Tuesday, April 22, 2008


Mrs. Henrietta Bevington

The East Liverpool Tribune


Mrs. Henrietta Bevington Met a Tragic Death

Eagerness to Learn of Fire Caused Accident

She Leaned Out Over Banister, Lost Balance and Plunged to the Pavement Below

Mrs. Henrietta Bevington, aged 23, wife of Geo. Bevington, property man of the Ceramic theater, fell 14 feet from a porch at her home, 152 Second street, about 5:30 o'clock Saturday evening (Mar. 24, 1906), alighting on her head and sustaining injuries that cause death two hours later. She never regained consciousness after the fall.

Quite a number of persons witnessed the young woman's tragic death. John Grafton and Pete Zoellers picked the unconscious woman up and carried her to the Taylor hospital where she was attended by Dr. Taylor, the h0spital surgeon, and D. J. Howard Davis.

The physicians administered heart stimulants and attempted to stop the cerebral hemorrhages, but their efforts were unsuccessful. The patient died without a sound escaping her lips. At her bedside in the private room when the end came were the bereaved husband and other close relatives.

Her heavy head of hair probably prevented the skull being fractured. Although every effort was made by the physicians to prolong life, they realized that death could not be averted. The young husband is heartbroken overt the tragic affair. They had been married only two years and had lived very happily together.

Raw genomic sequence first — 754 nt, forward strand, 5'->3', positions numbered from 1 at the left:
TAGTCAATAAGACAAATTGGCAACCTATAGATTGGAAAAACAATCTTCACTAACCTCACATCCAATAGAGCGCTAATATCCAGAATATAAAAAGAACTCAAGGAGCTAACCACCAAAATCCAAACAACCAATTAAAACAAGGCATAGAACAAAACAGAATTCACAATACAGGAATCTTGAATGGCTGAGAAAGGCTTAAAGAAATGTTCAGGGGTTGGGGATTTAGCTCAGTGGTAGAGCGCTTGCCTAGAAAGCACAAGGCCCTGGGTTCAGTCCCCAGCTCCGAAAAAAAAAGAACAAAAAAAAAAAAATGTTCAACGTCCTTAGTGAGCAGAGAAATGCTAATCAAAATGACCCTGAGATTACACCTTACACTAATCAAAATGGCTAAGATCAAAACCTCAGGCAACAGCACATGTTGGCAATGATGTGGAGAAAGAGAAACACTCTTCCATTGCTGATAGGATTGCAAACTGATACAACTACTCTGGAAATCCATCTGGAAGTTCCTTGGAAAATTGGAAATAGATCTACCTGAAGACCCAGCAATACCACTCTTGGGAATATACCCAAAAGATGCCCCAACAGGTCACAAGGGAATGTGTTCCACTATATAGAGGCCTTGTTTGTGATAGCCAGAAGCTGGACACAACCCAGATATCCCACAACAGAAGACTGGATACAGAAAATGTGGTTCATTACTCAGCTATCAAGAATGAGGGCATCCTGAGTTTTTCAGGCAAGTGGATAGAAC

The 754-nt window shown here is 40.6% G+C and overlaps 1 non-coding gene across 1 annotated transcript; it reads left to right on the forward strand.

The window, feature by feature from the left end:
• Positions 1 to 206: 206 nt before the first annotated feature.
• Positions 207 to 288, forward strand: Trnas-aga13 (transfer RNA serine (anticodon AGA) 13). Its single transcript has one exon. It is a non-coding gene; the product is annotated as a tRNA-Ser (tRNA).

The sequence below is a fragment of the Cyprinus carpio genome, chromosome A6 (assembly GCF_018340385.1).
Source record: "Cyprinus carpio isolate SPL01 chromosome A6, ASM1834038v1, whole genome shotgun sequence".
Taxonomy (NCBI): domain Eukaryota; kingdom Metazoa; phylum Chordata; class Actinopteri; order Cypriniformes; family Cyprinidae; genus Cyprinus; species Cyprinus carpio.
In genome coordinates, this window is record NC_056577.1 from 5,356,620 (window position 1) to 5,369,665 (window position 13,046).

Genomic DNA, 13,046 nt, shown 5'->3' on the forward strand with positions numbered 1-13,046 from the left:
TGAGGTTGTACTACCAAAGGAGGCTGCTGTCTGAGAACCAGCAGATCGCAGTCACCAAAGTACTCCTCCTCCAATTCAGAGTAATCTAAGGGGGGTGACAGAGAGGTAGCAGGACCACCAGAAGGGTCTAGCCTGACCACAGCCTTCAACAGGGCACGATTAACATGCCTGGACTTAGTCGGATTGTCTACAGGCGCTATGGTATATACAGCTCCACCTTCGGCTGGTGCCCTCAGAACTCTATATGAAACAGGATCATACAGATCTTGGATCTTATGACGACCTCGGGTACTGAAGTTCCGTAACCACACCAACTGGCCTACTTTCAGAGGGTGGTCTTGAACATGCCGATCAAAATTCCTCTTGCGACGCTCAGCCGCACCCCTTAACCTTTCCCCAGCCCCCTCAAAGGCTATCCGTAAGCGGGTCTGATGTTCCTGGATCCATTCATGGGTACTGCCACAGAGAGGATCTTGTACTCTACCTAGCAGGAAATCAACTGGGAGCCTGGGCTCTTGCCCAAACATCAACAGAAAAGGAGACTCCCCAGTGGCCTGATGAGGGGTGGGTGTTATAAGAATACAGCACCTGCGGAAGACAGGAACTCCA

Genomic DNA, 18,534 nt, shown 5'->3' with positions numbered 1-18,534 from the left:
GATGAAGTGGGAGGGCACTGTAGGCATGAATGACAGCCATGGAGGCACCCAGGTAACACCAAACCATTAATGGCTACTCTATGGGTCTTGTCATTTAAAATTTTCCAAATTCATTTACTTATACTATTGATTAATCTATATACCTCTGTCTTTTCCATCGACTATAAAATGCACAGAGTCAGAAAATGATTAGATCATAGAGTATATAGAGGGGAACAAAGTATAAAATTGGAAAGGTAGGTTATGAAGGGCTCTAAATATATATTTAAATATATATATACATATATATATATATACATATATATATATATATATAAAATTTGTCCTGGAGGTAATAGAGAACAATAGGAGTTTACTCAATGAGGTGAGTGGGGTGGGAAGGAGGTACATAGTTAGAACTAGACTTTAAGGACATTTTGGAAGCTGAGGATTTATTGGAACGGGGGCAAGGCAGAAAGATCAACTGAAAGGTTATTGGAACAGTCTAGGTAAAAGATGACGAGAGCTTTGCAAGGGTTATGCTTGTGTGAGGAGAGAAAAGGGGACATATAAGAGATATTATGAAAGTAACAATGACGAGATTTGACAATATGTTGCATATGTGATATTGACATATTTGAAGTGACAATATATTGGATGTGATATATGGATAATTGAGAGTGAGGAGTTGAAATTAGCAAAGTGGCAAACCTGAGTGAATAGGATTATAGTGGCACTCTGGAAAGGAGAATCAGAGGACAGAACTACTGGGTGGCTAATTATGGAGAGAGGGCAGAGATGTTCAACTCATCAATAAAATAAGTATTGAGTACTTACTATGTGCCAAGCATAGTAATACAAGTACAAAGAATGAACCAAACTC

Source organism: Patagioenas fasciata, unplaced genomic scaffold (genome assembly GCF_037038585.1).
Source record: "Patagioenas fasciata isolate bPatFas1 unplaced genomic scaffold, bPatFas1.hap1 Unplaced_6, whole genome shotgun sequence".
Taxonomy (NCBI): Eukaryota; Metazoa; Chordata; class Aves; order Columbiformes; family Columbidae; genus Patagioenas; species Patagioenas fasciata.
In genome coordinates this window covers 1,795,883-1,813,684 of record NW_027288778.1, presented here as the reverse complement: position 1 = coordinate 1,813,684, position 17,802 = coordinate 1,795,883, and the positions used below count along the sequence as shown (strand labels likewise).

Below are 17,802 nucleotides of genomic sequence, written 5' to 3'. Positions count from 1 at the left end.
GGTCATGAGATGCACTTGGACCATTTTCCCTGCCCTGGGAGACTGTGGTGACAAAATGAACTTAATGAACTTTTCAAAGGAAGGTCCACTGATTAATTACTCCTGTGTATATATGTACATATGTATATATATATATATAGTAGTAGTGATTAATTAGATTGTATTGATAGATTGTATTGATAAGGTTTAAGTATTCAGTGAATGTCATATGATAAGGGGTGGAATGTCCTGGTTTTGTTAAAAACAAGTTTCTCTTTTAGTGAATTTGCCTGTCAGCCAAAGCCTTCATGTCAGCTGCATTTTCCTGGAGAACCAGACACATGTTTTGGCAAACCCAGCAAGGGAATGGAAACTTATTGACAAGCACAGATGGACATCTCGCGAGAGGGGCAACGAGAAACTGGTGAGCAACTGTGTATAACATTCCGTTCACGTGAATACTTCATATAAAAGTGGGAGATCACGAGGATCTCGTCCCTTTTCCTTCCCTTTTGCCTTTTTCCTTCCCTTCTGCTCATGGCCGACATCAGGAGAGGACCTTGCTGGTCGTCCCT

Mrs. Bevington was the only daughter of Mrs. Gilmore, who lives a short distance from the home of her daughter. The mother was called to Dubois, Pa., three weeks ago to nurse a child of her sister which fell from a three story building. She was telegraphed for Saturday night and arrived here on the midnight train.

Mr. Bevington occupied with his wife rooms on the second floor of the Wilkinson property, which is situated between the east Liverpool drug company's store and the Tal McCain saloon. A small porch with a three foot banister is on the front of the building and it was over this banister that the woman fell.

The accident happened just at the time the fire bell sounded. Mrs. Bevington heard the alarm and stepped out on the porch to learn where the fire was. She saw two boys hurrying by and leaned over the banister to hail them. This act cost her her life for she lost her balance and fell to the pavement below.

It was not until a half hour later when Mr. Bevington came home for his supper, that he learned of the frightful accident to his wife. Friends had made an effort to locate him but he could not be found. Bevington hurried to the hospital and remained at his wife's bedside until she died.

The body was removed from the hospital to the home of Mr. Bevington's sister, Mrs. Thomas Taylor, 149 Ridgeway avenue. The funeral arrangements had not been completed last night.

Mrs. Bevington was very well known and her sudden death was greatly deplored by her many friends. The bereaved husband is a son of mailcarrier Bevington, and he has the sympathy of the entire community in his deep sorry.

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